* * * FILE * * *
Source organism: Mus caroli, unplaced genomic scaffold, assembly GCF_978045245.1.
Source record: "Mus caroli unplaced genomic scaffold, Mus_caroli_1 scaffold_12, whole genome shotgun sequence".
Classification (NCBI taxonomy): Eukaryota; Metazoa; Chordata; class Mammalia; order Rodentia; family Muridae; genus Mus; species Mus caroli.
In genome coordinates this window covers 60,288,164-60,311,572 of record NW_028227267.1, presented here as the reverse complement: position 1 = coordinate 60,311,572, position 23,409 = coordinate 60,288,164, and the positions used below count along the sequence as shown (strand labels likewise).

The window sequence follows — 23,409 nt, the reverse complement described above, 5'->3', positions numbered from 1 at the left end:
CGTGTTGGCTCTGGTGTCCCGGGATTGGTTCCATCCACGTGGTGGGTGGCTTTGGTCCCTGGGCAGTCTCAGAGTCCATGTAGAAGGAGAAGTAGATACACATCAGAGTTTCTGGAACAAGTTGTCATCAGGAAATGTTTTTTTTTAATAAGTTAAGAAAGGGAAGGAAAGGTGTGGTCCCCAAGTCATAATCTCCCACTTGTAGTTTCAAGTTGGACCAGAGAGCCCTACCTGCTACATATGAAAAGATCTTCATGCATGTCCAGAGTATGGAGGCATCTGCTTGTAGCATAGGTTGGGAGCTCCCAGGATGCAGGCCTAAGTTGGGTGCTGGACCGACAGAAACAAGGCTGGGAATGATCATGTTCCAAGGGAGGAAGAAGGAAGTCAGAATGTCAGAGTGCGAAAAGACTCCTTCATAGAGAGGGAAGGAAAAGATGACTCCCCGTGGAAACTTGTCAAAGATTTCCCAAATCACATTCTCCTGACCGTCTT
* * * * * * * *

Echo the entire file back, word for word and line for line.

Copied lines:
Source organism: Mus caroli, unplaced genomic scaffold, assembly GCF_978045245.1.
Source record: "Mus caroli unplaced genomic scaffold, Mus_caroli_1 scaffold_12, whole genome shotgun sequence".
Classification (NCBI taxonomy): Eukaryota; Metazoa; Chordata; class Mammalia; order Rodentia; family Muridae; genus Mus; species Mus caroli.
In genome coordinates this window covers 60,288,164-60,311,572 of record NW_028227267.1, presented here as the reverse complement: position 1 = coordinate 60,311,572, position 23,409 = coordinate 60,288,164, and the positions used below count along the sequence as shown (strand labels likewise).

The window sequence follows — 23,409 nt, the reverse complement described above, 5'->3', positions numbered from 1 at the left end:
CGTGTTGGCTCTGGTGTCCCGGGATTGGTTCCATCCACGTGGTGGGTGGCTTTGGTCCCTGGGCAGTCTCAGAGTCCATGTAGAAGGAGAAGTAGATACACATCAGAGTTTCTGGAACAAGTTGTCATCAGGAAATGTTTTTTTTTAATAAGTTAAGAAAGGGAAGGAAAGGTGTGGTCCCCAAGTCATAATCTCCCACTTGTAGTTTCAAGTTGGACCAGAGAGCCCTACCTGCTACATATGAAAAGATCTTCATGCATGTCCAGAGTATGGAGGCATCTGCTTGTAGCATAGGTTGGGAGCTCCCAGGATGCAGGCCTAAGTTGGGTGCTGGACCGACAGAAACAAGGCTGGGAATGATCATGTTCCAAGGGAGGAAGAAGGAAGTCAGAATGTCAGAGTGCGAAAAGACTCCTTCATAGAGAGGGAAGGAAAAGATGACTCCCCGTGGAAACTTGTCAAAGATTTCCCAAATCACATTCTCCTGACCGTCTT